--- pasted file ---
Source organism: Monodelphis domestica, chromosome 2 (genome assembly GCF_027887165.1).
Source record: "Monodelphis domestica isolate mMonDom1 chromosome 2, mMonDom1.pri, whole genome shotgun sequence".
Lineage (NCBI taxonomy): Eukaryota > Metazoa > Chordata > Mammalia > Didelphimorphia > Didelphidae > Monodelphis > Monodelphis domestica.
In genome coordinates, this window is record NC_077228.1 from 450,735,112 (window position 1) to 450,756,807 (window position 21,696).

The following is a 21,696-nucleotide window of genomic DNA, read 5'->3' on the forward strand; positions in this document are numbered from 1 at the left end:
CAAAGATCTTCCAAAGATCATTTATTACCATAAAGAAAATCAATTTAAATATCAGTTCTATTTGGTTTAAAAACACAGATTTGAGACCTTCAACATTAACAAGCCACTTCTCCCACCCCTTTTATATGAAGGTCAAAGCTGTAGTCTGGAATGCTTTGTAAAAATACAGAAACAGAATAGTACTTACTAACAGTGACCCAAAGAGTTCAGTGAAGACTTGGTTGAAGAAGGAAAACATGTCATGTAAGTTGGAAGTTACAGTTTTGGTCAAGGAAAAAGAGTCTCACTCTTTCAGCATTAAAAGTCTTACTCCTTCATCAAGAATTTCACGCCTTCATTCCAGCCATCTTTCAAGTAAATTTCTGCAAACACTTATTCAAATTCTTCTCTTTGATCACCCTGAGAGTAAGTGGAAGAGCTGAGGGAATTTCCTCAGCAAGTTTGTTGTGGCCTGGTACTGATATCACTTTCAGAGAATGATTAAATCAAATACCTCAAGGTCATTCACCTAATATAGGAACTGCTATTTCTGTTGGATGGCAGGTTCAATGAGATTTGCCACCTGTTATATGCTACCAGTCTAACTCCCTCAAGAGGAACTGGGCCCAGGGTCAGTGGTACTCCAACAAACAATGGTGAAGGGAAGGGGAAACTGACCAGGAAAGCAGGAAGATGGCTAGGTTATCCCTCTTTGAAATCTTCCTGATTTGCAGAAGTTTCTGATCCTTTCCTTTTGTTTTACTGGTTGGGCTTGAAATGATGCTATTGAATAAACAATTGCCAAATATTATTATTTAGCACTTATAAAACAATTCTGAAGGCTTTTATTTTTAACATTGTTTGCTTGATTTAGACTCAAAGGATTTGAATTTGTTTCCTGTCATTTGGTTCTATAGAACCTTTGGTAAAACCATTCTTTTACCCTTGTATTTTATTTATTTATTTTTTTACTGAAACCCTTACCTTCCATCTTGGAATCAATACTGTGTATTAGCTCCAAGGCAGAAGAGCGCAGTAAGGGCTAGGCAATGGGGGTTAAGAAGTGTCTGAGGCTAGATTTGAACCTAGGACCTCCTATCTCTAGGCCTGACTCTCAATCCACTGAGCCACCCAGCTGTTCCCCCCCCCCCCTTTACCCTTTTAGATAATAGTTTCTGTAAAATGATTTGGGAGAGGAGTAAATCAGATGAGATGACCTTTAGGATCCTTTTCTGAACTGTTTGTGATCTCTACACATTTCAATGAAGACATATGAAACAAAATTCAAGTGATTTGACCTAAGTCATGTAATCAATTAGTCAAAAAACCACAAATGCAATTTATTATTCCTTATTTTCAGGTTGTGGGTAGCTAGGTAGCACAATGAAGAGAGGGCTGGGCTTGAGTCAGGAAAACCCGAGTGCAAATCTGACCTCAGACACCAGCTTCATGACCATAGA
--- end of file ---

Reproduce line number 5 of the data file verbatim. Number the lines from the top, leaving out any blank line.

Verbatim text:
The following is a 21,696-nucleotide window of genomic DNA, read 5'->3' on the forward strand; positions in this document are numbered from 1 at the left end: